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Case Studies: Redesigning a Logo Can Be Tricky
Posted on Nov 18, 2014
The logo is definitely the most important part of any brand. Its aim is to reveal the qualities of a product or of a society and to communicate what the company mission is.
Logos should not be too processed or intricate because they need to be effective and striking in order to evoke impressions in customers’ minds.
Logo creation is not easy and there are no perfect rules to create the best design. While creating a brand-image, there are many aspects to take into consideration, such as the kind of message that is going to be transmitted, the history of the society and the target audience.
Years after a logo is produced, some companies need to rebrand themselves or make changes in their trademark-images. Some of the reasons that lead people to this choice may be the extreme attempt to rise from an economic crisis or maybe the will to get a wider consumer base.
Just as logo creation is a difficult process, logo updates are not free of risks.
Sometimes, even brands with great logos make mistakes while trying to refresh them. Here, we will look at some cases of logo changes (of course we’ll look at positive and negative examples).
GAP – Bad Result
One of the most negative logo changes came in 2010, when Gap replaced its old logo, which was created in 1969, with a more modern one. The new logo was characterized by the company name, in a sans-serif font with a blue box put above the “p.” Gap’s idea was to create an image which could help give a younger look to the company and that could be used for promotional campaigns on social networks. However, the result was completely unexpected; many loyal customers expressed their dissatisfaction through the Gap Facebook page to the point that the company decided to revoke the new design.
This entire situation was probably caused by the fact that Gap didn’t realize the fondness people had for the old logo, which was printed on t-shirts, shopping bags and other places. Thanks this example of a poor redesign, it is possible to realize that when modifying logos you don’t only have to follow the trends but must consider the possible effects of changes on your audience. Sometimes, drastic changes are not the best choices.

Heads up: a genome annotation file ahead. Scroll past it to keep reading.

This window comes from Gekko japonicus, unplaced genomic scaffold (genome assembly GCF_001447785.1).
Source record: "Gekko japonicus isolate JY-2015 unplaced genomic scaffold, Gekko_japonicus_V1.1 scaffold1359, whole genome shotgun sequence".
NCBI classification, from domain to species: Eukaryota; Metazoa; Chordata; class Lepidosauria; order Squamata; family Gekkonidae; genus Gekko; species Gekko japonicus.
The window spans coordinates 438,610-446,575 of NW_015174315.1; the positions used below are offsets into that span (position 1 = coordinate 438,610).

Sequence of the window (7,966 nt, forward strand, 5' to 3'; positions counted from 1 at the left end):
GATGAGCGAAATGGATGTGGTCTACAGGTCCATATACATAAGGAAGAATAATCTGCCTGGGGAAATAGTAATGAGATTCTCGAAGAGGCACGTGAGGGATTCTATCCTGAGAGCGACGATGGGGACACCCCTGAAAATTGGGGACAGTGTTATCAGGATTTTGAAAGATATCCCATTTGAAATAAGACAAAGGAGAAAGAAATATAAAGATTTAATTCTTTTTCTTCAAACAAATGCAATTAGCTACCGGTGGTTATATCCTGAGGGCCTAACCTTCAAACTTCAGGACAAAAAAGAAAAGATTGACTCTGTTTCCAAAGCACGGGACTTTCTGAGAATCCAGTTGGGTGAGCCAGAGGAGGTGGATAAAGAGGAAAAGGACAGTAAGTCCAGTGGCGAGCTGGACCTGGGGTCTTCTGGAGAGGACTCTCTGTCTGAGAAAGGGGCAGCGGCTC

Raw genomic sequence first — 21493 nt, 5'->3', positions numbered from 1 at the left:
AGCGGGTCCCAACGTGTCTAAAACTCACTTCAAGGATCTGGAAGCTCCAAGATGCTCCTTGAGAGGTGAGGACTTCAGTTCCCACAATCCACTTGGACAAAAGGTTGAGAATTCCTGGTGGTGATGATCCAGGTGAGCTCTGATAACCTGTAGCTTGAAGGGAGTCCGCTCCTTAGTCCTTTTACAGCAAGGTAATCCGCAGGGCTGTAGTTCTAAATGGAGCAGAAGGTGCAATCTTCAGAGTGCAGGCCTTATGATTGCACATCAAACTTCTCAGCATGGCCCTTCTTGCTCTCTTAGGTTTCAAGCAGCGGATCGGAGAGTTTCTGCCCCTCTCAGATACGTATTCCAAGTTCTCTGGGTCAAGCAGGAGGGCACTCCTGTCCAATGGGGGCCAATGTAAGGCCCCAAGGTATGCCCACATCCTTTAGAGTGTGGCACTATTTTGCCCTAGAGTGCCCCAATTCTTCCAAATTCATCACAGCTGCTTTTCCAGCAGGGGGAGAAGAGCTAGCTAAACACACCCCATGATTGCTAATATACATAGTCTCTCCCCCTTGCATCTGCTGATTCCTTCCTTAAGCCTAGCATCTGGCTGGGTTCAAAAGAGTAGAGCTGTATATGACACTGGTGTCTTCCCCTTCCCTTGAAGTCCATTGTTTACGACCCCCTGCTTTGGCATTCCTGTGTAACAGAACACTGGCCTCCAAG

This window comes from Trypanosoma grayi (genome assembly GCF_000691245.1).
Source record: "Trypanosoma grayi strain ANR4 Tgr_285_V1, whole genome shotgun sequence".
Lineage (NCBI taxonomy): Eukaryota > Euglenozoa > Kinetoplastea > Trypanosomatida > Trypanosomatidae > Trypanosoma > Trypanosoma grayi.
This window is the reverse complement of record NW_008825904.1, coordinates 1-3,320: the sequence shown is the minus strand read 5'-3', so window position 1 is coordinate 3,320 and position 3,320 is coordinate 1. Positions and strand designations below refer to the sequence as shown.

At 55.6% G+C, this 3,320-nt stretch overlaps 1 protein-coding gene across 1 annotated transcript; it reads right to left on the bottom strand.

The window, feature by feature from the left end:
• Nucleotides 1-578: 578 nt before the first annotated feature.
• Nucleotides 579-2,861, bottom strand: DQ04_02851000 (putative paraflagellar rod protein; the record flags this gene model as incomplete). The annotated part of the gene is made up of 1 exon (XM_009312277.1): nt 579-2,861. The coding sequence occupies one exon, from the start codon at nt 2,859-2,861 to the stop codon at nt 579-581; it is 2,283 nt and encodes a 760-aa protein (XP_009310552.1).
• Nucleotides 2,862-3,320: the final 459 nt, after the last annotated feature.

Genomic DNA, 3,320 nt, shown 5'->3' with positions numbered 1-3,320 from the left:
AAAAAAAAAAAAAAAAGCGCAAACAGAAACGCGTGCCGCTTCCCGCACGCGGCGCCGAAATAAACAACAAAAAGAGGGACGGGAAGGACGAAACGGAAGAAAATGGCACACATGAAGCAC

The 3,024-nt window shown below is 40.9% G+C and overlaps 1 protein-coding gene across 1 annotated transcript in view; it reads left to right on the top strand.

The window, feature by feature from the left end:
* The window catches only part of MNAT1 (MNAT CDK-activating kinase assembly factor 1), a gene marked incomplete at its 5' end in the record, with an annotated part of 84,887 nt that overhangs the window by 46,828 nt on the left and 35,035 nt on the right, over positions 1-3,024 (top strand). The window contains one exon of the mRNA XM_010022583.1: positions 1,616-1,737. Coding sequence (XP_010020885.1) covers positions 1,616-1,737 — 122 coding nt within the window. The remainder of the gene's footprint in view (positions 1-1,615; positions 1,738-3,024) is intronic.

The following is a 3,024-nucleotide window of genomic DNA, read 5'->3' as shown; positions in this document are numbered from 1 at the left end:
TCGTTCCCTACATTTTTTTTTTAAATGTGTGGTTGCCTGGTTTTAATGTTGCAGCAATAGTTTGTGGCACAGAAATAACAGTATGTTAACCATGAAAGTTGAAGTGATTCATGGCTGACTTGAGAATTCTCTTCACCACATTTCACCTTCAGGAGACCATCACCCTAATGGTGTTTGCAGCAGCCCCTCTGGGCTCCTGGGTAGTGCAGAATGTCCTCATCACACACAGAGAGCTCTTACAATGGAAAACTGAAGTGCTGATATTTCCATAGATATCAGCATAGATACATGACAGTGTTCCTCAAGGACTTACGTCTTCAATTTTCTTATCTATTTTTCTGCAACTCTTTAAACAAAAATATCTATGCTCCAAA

MASTERCARD – Bad Result
The next example we are going to see is the one of Mastercard. The famous brand had a logo that everyone knew and that was easy to recognize in each part of the world. It was composed by two parts — first was a background, which consisted in red and orange circles that merged in the middle. The second was the company name, Mastercard. In December 2006, the company introduced a new logo. It was still composed by the two main circles, but the colors came with shades and with an object similar to a bubble in the center of the image. Moreover, the brand name, was juxtaposed by the word “Worldwide” in order to express to the public their intention to expand to newer markets.
The new logo was certainly more modern, but it was characterized by too many colors which seemed faded. Mastercard recognized that the new picture was not impressive and decided not to use it. From this example, it is possible to understand that it’s not always painless to pass from a simple and plain logo to a more complex and processed one.
Most successful logo redesigns, such as those of Starbucks or KFC, were characterized by a transformation toward linearity and neatness. Sometimes, as Mies Van der Rohe said, “less is more.”
SPOTIFY – Good Result
Let’s continue with an example of a good process of logo redesign with Spotify, a music streaming service.
The old logo seemed to be playful, not serious and it saw the presence of a sparkling font. Conversely, the new logo features the same colors and name but has a completely different style. It is more ordered and less vivacious, all the letters are aligned, and there isn’t any shadow effect. (This last point contributes to give a two-dimensional look.)
The changes were appreciated by Spotify users who happily accepted the new logo. One reason for this positive attitude, was that the company didn’t try to create a more complex brand-image, but it followed a process of simplification. Unnecessary elements were cut off and fewer details were inserted in the new image. Another key point for the success was that Spotify undertook a process of logo redesign because it really needed it, and not just because they wanted to give a fashionable look to the company. In that period (and still today), their purpose was to expand their business and it was important for them to appear professional. From this example, you can see that a logo rebrand should not be the aim of some actions but it should be the mean to reach a particular target.
WENDY’S – Good Result
Let’s have a look at another example of positive changes for the logo of a famous fast food company, Wendy’s — the third largest fast food chain in the world.
After 29 years without even a small change, in 2012 Wendy’s decided to undergo a process of reinvention. The new logo didn’t reproduce a wild west style sign anymore but was still characterized by the presence of the freckled girl, Wendy, and company name.
The lack of the sign structure evokes feelings of freedom, while the use of a sans-serif font gives a more contemporary look to the brand. This last element was probably one of the main ideas which lead the process of rebranding. Wendy’s decided to change the logo and to modify all the product-packages, it wasn’t in a positive economic situation. The fast food chain tried to use graphic aspects to express a new fresh personality and boost sales. And, according to Wendy’s management, using the new logo corresponded to a reported increase ins sales.
The Wendy’s redesign shows that having a precise goal in mind is important to realize an effective process of rebranding.